In the winter of 1297, the Mongols entered Punjab and began their looting and ravaging. Alauddin commanded his brother Ulugh Khan to crush them. Ulugh very quickly approached the Mongol camp near Jaran-Manjur through a series of forced marches. The Mongols were on the other side of the Sutlej river. The Delhi army forded the cold Sutlej without boats and surprised the enemy. They killed 20,000 enemies before the others fled. The wounded were beheaded and the survivors were brought to Delhi in chains. The prisoners were then publicly trampled to death by elephants. A clear message to anyone who wanted to mess with Alauddin! Apparently the Mongols missed that message.
Because, in 1298 they invaded Sindh and captured the Sivistan fort. Alauddin’s brother Ulugh was leading the Gujarat campaign, so Alauddin sent his young general Zafar Khan to handle the intruders. Zafar had no catapults or siege towers, so he led a headlong assault into the fort amidst a barrage of arrows. After intense hand-to-hand combat, Zafar captured the fort. Sindh was recovered through brute force.
In late 1299, the Mongol Khan realised that his enemy was formidable, so he dispatched a huge army under his own son, Qutlugh Khwaja. Qutlugh carefully avoided major engagements enroute and conserved his strength for capturing Delhi. There was panic in the Sultanate as citizens from surrounding areas rushed to Delhi for security. Supplies dwindled and prices shot up. Alauddin’s advisors asked him to save Delhi by paying a hefty ransom. Alauddin silenced them, saying that he would rather fight than incur a permanent loss of face. Time was short but he managed to raise a huge army, and his camp at Kili on the Yamuna banks stretched to many kilometres. He was, however, not entirely satisfied with his preparations, so he planned a waiting game that would tire the enemy. He was also hoping to get more reinforcements in the interim. He warned his generals not to attack without his express command, and that he would execute them if they disobeyed!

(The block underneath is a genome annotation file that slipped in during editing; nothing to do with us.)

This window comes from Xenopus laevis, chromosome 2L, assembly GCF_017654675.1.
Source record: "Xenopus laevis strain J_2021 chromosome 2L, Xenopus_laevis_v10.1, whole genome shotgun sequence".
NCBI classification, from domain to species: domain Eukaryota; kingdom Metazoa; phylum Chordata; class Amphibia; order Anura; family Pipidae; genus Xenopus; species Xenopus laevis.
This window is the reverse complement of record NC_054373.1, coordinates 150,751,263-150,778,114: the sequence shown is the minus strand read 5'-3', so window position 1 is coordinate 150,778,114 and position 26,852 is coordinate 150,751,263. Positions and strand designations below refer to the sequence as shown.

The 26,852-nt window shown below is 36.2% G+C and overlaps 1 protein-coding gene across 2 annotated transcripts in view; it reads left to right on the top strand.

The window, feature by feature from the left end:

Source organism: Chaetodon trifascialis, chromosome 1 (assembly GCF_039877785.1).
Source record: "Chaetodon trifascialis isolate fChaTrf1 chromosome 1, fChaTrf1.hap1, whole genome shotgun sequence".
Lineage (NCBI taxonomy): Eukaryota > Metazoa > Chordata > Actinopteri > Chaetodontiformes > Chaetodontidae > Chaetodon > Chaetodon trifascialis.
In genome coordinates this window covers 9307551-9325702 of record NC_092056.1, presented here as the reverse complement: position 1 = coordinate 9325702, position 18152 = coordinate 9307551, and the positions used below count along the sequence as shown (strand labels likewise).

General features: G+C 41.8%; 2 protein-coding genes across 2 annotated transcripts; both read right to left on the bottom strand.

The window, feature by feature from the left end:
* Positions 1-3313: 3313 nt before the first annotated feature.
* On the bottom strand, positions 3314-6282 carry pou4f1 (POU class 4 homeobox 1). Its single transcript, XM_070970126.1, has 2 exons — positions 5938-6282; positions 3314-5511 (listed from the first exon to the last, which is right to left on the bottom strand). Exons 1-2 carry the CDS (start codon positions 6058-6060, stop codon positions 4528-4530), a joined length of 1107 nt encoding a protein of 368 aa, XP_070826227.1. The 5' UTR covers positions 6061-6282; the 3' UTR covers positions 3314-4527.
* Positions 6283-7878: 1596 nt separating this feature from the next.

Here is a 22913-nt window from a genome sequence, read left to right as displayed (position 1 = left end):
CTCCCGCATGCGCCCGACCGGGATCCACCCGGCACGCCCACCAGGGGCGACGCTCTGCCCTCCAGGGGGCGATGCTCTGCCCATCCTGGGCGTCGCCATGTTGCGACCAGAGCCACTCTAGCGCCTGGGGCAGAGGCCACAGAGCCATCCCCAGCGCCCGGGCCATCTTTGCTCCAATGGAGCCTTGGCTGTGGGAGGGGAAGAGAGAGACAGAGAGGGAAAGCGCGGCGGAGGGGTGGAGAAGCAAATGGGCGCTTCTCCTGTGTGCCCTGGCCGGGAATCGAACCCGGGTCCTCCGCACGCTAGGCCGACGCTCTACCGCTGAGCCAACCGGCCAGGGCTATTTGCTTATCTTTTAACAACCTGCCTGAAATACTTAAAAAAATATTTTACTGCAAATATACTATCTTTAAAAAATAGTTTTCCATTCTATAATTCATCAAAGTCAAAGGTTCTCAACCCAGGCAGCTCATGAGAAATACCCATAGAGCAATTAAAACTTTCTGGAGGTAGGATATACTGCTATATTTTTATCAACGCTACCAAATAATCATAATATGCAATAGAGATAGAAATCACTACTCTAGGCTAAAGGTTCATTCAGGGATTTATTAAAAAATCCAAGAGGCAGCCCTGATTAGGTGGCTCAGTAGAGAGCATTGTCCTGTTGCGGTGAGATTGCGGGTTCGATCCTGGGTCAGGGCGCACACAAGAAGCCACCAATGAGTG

When the two armies faced each other, one unit of the Mongol army feinted a retreat. It was a trap! Most Delhi commanders did not budge, but General Zafar Khan (the hero of Sindh) fell for it. He led his division in pursuit (without waiting for Alauddin’s permission) and was surrounded. If they retreated now, they would be executed for disobedience by Alauddin anyway. So, they bravely fought to death, inflicting maximum damage.
Zafar’s death depressed the Delhi camp. Yet, surprisingly, the Mongols retreated without engaging after two days. One reason perhaps was that the Mongols were truly exhausted as Alauddin had rightly guessed. Another reason may have been that Qutlugh Khwaja was seriously wounded by Zafar’s men. In fact, he died on his return journey. Either way, Delhi was saved by Alauddin’s smart military tactics.